Having spent 30 years teaching English Literature in a secondary classroom, I have seen first-hand how the fear of poetry’s complexity can affect teachers’ strategies to engage young people with a poem that is nuanced or ambiguous. Ever conscious of senior management and the drive for results, many alter their teaching methods to become overly didactic so that phrases such as “the poem’s meaning is…” or “this is an example of persona voice” are stated as gospel platitudes and submissively scribbled down by students who have been denied the opportunity to explore and investigate the subtleties of language for themselves. We’ve done that one. There is usually another one to do next lesson. Poetry has been devalued by being regarded as something merely to be “got through”, a body of liquid knowledge that has to be poured into receptive empty vessels. A bit irksome and onerous but something to be finished on time. Like adolescence.
It has become a one-way process. But poems ‘do things to us as well as say things to us’ (Eagleton 90). We have lost sight of the distinction. Impact is every bit as important, if not more so, than a poem’s supposed single empirical meaning and the cold interpretation of words. Shelley said that ‘poetry lifts the veil from the hidden beauty of the world; and makes familiar objects be as if they were not familiar’ (681).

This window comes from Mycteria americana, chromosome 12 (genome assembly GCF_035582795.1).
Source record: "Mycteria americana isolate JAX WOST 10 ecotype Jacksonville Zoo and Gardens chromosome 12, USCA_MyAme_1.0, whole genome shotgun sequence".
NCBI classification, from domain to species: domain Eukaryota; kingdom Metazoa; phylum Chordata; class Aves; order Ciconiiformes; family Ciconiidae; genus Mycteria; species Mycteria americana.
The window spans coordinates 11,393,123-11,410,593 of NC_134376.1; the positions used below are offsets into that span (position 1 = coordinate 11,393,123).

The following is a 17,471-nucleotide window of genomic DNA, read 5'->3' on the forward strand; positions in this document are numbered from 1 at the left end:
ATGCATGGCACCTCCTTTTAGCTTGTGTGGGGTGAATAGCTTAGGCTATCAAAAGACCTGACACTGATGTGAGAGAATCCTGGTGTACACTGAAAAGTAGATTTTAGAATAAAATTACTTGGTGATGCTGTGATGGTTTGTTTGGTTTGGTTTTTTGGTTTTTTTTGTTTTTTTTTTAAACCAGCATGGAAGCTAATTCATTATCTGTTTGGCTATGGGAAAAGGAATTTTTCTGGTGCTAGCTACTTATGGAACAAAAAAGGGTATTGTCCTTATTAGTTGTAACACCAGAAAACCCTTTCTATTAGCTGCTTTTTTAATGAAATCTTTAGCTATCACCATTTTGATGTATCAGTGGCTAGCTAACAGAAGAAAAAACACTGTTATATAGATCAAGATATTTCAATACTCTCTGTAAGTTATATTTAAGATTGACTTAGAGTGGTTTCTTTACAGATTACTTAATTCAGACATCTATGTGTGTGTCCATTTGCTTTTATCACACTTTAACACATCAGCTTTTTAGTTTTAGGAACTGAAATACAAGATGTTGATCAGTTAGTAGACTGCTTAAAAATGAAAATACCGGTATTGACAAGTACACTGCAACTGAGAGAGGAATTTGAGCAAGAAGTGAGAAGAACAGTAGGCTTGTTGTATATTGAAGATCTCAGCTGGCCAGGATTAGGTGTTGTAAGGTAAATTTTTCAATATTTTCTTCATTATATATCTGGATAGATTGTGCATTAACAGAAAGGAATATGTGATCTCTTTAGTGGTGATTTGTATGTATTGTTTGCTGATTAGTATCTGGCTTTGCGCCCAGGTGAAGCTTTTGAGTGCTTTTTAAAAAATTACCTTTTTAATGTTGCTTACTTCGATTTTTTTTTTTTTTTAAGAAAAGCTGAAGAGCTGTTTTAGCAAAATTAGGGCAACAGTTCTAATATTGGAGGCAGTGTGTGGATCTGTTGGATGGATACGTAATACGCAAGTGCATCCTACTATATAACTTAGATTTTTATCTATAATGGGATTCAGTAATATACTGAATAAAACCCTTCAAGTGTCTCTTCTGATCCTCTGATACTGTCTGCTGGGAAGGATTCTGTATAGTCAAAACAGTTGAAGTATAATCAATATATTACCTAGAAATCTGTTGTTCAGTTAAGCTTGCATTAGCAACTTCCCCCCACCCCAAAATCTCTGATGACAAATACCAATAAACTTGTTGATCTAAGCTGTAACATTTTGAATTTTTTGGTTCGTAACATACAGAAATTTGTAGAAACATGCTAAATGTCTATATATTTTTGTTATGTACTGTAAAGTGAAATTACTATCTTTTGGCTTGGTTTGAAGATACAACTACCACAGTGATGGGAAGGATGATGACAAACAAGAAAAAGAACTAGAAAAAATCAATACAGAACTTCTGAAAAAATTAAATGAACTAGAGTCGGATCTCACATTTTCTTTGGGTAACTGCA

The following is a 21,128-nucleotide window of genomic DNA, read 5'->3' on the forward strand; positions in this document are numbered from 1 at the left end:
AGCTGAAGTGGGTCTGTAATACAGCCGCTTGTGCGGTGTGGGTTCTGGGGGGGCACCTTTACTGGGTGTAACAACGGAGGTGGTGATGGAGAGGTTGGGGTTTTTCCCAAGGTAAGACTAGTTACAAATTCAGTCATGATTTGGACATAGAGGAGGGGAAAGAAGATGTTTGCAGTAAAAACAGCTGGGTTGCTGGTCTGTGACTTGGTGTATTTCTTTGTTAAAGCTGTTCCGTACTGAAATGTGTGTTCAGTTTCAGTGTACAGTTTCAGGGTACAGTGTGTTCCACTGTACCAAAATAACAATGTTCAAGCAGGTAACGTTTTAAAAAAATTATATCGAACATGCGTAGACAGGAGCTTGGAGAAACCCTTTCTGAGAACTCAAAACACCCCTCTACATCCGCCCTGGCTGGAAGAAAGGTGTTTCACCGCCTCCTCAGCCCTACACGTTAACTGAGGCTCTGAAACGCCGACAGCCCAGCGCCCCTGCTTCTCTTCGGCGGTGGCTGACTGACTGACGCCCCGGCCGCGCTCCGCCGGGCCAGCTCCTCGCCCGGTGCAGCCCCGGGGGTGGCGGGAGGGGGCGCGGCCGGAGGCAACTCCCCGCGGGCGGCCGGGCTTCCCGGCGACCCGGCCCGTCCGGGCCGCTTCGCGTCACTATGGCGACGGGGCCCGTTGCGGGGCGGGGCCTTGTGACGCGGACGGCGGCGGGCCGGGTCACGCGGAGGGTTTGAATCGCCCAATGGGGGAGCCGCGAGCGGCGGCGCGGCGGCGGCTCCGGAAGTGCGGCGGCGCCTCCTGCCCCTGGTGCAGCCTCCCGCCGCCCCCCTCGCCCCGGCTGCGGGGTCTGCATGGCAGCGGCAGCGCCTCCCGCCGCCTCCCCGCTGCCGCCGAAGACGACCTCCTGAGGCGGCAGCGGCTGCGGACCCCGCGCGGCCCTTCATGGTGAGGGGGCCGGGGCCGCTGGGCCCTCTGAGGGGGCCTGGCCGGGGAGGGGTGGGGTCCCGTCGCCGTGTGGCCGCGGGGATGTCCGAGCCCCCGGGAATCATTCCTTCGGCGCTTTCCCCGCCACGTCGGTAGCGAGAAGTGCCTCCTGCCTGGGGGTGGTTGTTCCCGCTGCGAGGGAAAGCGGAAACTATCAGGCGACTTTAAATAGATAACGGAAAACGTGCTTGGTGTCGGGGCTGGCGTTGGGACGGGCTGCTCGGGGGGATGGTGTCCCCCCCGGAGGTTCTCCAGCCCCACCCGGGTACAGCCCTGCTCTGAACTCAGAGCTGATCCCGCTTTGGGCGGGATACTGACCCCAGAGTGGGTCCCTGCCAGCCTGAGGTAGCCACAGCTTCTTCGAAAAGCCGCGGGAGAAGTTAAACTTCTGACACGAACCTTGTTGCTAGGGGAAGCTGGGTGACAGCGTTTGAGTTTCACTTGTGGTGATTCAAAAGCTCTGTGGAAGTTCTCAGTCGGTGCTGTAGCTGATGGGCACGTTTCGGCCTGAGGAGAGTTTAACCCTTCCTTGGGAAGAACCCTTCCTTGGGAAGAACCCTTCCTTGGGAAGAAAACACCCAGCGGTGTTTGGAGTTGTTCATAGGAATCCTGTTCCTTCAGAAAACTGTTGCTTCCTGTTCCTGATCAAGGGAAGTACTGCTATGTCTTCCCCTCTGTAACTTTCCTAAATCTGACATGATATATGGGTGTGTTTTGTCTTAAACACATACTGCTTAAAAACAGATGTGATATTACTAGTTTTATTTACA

What poetry needs, then, is a defence of its possibility to take young, embryonic minds out of their known selves, their natures and put them ‘in the place of another’ (Shelley 682). A poem read well has the potential to ‘penetrate far beneath the intellect, infiltrating the visceral depths of the body and its secret psychical domains’ (Eagleton 92).